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Percutaneous vertebroplasty and kyphoplasty for pathologic vertebral fractures in the Medicare population: safer and less expensive than open surgery.
J Vasc Interv Radiol. 2012 Nov; 23(11):1423-9.JV

Abstract

PURPOSE

To compare cost and outcomes of surgical and percutaneous treatments of pathologic vertebral fractures.

MATERIALS AND METHODS

Standard Medicare 5% anonymized inpatient files (1999-2009) were retrospectively reviewed. Patients with a diagnosis of vertebral fracture without spinal cord injury and primary or metastatic bony malignancy were divided into percutaneous or surgical groups based on whether they received vertebroplasty/kyphoplasty or surgical treatment. Patients who had no intervention or both interventions were excluded. Cost, length of stay, and type of discharge were examined while controlling for demographic and comorbidity variables.

RESULTS

A total of 451 patients were included; 52% received percutaneous treatment and 48% received surgery. Patients treated percutaneously were older (P < .001) and more likely to be female (P = .04). Percutaneous therapy predicted $14,862 less Medicare cost and $13,565 less overall cost (P < .001 for both), and 4.1 fewer inpatient days (P < .001). Patients who underwent surgery had higher odds of death (odds ratio = 3.38, P = .016), discharge to a rehabilitation facility (odds ratio = 3.3, P = .003), and transfer to another inpatient facility (odds ratio = 8.53, P < .001), and lower odds of discharge to home (odds ratio = 0.42, P < .001) and hospice (odds ratio = 0.08, P = .002).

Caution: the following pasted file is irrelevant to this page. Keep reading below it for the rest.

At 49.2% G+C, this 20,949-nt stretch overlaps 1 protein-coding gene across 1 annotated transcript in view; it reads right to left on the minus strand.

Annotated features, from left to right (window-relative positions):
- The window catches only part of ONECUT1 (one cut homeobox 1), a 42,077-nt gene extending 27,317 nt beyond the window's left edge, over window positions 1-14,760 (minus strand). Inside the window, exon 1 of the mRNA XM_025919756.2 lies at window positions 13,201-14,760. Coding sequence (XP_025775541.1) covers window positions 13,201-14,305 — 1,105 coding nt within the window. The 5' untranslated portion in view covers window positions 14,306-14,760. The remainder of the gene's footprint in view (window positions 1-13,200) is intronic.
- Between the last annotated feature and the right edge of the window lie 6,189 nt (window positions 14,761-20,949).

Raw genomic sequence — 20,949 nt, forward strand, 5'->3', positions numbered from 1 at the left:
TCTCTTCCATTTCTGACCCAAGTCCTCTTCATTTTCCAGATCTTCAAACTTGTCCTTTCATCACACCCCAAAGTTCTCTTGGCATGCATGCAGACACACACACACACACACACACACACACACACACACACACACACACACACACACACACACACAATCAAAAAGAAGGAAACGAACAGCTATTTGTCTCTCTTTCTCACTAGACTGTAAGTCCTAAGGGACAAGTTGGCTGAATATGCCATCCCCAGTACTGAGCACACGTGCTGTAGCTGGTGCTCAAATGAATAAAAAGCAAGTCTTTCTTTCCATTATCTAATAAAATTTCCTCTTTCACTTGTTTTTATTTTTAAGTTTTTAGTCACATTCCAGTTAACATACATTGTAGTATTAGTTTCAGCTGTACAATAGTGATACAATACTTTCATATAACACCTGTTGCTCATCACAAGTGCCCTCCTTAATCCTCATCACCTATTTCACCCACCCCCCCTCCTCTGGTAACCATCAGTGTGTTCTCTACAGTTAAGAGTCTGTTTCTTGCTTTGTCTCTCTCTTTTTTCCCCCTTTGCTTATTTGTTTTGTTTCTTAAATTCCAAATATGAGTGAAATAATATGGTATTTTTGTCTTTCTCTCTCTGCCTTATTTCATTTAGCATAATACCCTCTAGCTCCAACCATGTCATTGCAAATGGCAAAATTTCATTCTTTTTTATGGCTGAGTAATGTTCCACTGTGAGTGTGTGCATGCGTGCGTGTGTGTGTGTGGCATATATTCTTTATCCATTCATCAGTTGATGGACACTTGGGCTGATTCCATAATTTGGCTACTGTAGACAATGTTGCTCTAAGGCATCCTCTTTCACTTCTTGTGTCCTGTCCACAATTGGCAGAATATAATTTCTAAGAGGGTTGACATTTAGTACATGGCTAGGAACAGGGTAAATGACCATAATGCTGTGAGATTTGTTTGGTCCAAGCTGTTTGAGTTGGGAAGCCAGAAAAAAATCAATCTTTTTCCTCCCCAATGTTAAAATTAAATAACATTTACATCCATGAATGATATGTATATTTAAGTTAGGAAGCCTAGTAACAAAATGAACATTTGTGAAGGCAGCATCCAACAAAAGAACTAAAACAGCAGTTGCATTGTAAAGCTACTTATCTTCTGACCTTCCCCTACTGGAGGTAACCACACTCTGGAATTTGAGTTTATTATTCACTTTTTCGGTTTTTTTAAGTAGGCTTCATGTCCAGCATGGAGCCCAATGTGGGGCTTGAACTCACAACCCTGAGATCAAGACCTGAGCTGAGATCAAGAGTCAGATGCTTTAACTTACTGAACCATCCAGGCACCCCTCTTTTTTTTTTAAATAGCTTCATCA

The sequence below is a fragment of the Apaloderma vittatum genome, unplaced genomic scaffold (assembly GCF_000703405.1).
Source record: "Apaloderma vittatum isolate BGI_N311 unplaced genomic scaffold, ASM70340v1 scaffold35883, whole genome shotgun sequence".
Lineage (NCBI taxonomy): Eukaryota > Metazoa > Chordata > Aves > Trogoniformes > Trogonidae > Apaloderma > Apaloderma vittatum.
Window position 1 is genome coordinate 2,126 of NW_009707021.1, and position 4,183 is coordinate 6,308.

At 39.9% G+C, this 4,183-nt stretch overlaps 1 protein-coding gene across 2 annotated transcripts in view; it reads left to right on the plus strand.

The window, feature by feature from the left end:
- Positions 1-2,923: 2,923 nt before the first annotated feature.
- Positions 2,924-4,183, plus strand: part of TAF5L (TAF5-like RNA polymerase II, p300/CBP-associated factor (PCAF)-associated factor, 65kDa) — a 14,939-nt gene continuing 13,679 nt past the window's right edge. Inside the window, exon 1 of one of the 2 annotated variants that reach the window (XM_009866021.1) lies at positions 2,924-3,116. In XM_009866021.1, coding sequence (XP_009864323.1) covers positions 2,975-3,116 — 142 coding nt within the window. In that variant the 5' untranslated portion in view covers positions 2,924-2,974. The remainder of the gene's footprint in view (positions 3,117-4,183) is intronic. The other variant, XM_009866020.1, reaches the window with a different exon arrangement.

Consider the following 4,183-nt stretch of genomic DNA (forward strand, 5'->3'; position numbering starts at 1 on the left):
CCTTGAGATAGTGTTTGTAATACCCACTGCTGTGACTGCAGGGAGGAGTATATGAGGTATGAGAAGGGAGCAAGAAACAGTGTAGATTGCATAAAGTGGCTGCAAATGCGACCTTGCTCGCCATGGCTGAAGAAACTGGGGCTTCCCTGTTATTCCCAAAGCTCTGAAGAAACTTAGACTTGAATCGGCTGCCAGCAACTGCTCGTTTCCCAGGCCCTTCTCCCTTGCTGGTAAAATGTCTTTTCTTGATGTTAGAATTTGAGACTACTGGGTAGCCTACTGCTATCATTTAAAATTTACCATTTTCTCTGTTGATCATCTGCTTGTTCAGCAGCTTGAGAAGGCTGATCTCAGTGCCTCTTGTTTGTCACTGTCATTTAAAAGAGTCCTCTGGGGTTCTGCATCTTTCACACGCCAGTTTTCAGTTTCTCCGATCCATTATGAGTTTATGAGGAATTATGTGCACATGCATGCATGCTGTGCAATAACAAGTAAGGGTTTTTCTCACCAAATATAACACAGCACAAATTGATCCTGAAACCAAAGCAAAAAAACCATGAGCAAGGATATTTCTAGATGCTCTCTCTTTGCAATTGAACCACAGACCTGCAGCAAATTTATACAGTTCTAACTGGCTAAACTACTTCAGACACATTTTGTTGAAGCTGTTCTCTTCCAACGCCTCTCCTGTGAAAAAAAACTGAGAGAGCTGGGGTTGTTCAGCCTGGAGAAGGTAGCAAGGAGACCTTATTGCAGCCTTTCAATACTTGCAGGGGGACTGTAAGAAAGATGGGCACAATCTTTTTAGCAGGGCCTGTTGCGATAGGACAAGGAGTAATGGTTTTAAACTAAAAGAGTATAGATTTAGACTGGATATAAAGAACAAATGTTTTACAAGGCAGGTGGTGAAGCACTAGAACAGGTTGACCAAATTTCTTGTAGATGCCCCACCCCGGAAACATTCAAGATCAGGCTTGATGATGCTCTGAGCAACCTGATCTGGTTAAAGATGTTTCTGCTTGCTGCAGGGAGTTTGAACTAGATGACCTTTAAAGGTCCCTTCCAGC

CONCLUSIONS

In a Medicare population with bony malignancy and vertebral fractures, percutaneous therapy predicted significantly reduced cost and length of stay versus surgery. Patients who underwent percutaneous therapy were significantly less likely to die, be transferred, or be discharged to rehabilitation facilities, and were more likely to be discharged to home or hospice.

Authors+Show Affiliations